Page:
A Growing Trend in the Workplace: Reverse Sexual Harassment
With more and more women in the workplace and in positions of supervision reverse sexual harassment has become one of the fastest growing human resource issues today. According to the U.S. Department of Labor (2008) there is over 37 women CEOs in the Fortune 1000 companies and women makeup a little more then 55 percent of the work force. The removal of the glass ceiling has not come without some problems. From 2000 to 2004 reverse sexual harassment charges rose 34 percent. In the one year’s time 2004 to 2005 reverse sexual harassment charges rose 17 percent, doubling the previous four years. With ...view middle of the document...
The final straw was a letter sent by his boss to Singleton’s girlfriend and mother of his child detailing a sexual affair between the boss and him which never occurred. Singleton won the trial, was awarded $1 million by a jury for pain and suffering, and legal fees. The trial court reduced that amount to $300,000. In typical fashion the City of New York appealed the decision of $300,000 and the Court of Appeals upheld the award of $300,000.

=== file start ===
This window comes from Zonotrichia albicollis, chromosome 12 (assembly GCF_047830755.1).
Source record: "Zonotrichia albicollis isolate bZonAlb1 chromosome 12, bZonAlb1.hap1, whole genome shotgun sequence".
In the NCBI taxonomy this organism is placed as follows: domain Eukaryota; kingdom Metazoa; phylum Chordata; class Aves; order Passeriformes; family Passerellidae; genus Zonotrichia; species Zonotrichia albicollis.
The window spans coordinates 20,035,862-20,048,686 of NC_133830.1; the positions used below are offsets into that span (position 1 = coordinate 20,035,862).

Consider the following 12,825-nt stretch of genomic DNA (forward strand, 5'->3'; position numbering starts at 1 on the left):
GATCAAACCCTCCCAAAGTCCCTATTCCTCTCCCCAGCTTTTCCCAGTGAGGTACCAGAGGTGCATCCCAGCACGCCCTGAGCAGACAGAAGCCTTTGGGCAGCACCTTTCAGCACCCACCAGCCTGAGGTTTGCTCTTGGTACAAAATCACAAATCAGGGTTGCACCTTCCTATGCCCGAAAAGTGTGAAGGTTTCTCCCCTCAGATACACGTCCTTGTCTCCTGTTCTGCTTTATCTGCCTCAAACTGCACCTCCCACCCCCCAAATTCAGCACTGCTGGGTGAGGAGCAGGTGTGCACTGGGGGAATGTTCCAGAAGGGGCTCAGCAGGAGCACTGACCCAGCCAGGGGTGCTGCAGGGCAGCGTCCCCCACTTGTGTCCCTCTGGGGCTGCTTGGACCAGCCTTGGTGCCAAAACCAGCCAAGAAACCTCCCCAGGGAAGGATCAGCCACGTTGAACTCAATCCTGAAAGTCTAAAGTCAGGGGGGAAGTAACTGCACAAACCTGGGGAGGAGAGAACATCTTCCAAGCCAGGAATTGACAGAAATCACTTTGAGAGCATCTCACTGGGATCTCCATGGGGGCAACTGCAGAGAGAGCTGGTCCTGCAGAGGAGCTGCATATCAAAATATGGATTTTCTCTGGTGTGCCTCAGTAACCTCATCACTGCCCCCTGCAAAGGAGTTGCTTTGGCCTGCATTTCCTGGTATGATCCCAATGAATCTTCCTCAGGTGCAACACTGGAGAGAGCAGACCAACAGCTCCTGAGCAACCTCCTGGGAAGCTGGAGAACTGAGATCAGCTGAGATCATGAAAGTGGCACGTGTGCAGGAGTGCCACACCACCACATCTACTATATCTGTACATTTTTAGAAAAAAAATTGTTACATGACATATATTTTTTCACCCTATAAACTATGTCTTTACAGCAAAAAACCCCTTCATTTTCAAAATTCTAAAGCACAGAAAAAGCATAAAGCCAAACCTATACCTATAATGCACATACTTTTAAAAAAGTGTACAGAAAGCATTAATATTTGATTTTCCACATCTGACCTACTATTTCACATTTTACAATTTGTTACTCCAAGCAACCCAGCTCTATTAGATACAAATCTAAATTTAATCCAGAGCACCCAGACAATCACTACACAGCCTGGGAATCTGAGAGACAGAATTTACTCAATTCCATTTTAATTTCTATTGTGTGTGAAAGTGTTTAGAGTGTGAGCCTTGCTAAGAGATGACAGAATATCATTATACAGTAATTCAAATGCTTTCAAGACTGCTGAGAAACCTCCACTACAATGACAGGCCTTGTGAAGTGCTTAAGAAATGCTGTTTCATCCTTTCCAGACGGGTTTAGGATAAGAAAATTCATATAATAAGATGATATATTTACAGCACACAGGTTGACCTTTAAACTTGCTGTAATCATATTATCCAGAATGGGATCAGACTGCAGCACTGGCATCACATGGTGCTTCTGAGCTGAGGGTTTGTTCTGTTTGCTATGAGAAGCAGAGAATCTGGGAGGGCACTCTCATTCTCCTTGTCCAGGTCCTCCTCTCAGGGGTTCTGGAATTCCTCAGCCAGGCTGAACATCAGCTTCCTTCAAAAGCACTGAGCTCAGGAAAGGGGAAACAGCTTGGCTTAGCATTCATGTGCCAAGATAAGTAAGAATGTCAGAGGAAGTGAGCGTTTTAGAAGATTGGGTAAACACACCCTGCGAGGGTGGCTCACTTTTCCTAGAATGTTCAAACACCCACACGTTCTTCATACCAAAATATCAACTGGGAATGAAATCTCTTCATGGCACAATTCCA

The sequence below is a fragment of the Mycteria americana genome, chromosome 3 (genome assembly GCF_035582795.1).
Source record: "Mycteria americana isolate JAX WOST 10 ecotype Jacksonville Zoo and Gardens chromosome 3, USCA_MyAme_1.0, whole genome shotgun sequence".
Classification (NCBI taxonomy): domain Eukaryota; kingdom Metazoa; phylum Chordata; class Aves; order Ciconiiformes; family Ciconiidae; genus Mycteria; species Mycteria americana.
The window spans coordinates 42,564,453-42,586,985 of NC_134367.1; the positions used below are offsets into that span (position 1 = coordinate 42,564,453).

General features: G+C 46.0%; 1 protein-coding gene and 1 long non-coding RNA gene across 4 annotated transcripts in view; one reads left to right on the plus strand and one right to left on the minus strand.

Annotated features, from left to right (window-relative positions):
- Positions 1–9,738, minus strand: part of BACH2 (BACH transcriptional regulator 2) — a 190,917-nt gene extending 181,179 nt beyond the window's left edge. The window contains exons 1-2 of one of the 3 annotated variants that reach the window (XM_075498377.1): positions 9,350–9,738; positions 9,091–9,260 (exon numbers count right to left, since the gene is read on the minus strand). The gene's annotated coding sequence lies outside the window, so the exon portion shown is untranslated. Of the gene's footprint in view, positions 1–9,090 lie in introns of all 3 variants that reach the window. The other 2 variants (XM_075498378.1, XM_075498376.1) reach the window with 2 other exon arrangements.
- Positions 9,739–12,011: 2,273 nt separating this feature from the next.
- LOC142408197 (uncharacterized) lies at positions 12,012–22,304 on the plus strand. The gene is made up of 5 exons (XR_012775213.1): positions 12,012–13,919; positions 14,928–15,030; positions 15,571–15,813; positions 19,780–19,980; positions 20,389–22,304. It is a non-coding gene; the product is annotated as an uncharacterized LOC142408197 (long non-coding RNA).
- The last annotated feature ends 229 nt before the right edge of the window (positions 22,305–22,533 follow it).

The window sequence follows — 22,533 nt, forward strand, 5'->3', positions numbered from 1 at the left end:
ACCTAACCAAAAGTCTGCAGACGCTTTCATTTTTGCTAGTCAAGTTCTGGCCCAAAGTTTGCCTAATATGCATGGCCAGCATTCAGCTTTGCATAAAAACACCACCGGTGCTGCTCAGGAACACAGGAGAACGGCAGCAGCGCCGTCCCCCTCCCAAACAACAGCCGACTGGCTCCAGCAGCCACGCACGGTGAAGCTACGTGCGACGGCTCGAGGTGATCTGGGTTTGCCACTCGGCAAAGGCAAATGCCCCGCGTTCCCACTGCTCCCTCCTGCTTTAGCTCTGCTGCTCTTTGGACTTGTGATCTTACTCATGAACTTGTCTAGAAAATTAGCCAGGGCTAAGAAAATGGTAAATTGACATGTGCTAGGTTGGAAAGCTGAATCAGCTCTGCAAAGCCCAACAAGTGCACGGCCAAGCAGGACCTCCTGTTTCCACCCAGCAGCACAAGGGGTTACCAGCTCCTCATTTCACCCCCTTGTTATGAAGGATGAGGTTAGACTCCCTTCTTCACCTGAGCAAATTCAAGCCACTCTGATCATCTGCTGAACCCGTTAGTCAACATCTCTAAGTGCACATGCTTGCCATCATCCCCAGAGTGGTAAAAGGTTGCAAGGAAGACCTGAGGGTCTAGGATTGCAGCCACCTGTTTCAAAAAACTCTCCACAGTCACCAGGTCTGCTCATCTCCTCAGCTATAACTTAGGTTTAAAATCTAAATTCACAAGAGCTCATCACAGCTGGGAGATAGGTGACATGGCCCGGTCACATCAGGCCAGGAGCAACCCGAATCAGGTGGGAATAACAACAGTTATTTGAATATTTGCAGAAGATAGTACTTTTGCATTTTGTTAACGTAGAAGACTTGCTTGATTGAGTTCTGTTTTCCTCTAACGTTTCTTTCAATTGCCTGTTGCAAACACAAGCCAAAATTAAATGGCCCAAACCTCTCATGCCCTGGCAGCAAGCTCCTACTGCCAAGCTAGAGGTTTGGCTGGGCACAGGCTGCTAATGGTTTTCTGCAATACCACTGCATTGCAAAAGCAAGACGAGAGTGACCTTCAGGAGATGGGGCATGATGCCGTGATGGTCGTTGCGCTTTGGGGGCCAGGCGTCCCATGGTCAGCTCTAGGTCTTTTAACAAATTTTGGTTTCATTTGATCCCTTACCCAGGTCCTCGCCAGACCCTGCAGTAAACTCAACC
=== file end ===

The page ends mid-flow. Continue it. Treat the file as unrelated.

In an unspecified case in New Jersey a state prison guard filed a lawsuit claiming he was the victim of reverse sexual discrimination (New York Times, 1999). The charges stem from the harassment he received from three female co-workers, also guards, when he refused to have sex with one of them. The suit was filed in Superior court against the state of New Jersey and the State Corrections Commissioner. The plaintiff contends that he was taunted, belittled, and had his sexuality questioned by the three females for over two years. The victim who is married and has two children is seeking damages for emotional distress, punitive damages, and legal fees. The guard claims he was ignored by superiors who did nothing and some even started to belittle him after reporting the harassment. The case was settled out of court with an undisclosed monetary settlement to the plaintiff.
The Supreme Court ruled that federal law prohibits workers and supervisors from sexually harassing people of the same sex (Greenburg, 1998). The unanimous decision made clear that the focus be on the action not the sex of the harasser. The courts opinion written by Justice Scalia states that there was nothing in the law that bars claims of harassment “because the plaintiff and the defendant are of the same sex”. The ruling was a victory for a male...